Professor Simon Kingham
He has led a major project with other researchers from the University of Auckland and NIWA, collecting data in Christchurch and Auckland.
“This was the first study ever done in New Zealand. The results show that, compared to other countries, the air that commuters breathe while travelling is cleaner for carbon monoxide, but similar for fine particulates for some of the world’s biggest cities.
“The air inside motor cars is generally more polluted that the air in buses, trains and for cyclists. People cycling on the road experience significantly worse quality air than people cycling on routes away from roads.
“While people travelling by bicycle on roads travel in cleaner air, they can be exposed to higher peaks of pollution than other travellers.
“This was one of the first studies worldwide in a city with little or no long range transport of pollutants, lower population density and relatively little traffic congestion and, consequently, in an environment where the traffic is consistently moving, albeit sometimes at a slower speed.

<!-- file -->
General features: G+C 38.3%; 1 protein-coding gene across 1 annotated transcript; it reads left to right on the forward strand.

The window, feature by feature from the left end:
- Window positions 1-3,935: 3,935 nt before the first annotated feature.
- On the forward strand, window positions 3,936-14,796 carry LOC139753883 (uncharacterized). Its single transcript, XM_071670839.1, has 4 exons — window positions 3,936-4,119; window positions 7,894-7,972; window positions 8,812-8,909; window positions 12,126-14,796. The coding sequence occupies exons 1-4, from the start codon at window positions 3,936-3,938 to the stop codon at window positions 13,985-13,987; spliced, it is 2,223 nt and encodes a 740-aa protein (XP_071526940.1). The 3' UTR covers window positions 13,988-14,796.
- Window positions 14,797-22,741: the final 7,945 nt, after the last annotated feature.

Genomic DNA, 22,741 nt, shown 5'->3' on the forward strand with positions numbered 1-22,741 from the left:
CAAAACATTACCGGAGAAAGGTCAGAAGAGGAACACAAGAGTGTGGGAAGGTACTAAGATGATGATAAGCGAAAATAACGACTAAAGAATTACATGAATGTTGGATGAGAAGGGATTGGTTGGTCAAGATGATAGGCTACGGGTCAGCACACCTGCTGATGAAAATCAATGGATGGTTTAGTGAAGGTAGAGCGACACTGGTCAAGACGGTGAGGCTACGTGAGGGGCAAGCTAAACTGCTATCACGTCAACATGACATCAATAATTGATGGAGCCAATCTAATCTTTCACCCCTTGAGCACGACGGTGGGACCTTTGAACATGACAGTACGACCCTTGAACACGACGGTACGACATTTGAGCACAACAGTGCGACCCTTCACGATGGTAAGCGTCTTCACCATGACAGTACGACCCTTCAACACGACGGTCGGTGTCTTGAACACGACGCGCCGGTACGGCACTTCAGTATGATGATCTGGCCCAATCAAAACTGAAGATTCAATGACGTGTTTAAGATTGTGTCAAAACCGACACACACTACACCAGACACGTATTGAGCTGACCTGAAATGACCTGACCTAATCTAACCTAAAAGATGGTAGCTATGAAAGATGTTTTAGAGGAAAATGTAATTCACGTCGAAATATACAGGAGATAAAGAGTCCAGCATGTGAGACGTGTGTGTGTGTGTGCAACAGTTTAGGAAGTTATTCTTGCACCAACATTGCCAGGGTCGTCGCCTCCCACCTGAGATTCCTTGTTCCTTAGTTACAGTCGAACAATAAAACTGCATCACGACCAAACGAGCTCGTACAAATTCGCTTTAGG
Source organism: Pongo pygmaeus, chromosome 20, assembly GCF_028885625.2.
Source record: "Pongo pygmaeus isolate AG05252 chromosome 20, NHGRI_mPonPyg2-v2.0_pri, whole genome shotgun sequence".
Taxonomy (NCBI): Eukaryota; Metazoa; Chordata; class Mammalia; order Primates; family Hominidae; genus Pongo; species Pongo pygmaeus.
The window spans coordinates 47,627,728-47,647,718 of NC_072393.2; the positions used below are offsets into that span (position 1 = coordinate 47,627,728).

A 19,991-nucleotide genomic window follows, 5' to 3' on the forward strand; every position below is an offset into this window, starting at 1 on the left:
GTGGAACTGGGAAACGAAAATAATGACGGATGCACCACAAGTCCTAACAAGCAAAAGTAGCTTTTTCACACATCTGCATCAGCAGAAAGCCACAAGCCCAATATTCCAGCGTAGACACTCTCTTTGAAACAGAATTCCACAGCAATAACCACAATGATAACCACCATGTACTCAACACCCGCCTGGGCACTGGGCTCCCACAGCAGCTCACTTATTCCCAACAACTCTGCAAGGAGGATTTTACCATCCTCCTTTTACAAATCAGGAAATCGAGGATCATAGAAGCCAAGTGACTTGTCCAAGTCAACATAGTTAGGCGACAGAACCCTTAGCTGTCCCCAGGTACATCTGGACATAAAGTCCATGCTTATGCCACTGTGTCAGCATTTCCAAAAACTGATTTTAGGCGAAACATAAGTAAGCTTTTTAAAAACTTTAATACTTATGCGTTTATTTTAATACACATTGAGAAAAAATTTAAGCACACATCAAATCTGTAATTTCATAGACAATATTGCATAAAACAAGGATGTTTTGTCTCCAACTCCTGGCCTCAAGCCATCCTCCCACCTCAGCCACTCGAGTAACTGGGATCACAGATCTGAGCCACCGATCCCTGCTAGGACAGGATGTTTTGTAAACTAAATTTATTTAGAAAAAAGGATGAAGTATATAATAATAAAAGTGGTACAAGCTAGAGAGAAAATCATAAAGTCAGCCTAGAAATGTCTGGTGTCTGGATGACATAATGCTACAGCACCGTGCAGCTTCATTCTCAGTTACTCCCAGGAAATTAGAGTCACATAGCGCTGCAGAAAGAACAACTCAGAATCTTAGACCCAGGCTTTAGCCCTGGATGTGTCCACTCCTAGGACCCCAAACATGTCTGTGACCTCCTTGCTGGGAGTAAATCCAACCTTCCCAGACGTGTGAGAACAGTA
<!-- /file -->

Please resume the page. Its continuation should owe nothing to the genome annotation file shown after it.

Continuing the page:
“Despite this, the result showed that occupants in cars are exposed to the poorest air quality.
“It is widely accepted that transport emitted air pollution has an adverse effect on health outcomes such as mortality, morbidity and hospital admissions.
“In addition the economic costs can be great. It has been estimated that each year there are 500 cases of premature death in New Zealand due to exposure to air pollution.
“We wanted to investigate the issue of air pollution to gauge how significant it was in a small city such as Christchurch.
“Previous studies have taken place in larger or more densely populated urban areas with significant traffic congestion,” Professor Kingham says.
The research study was funded by the New Zealand Transport Agency and New Zealand’s Foundation for Research Science and Technology.
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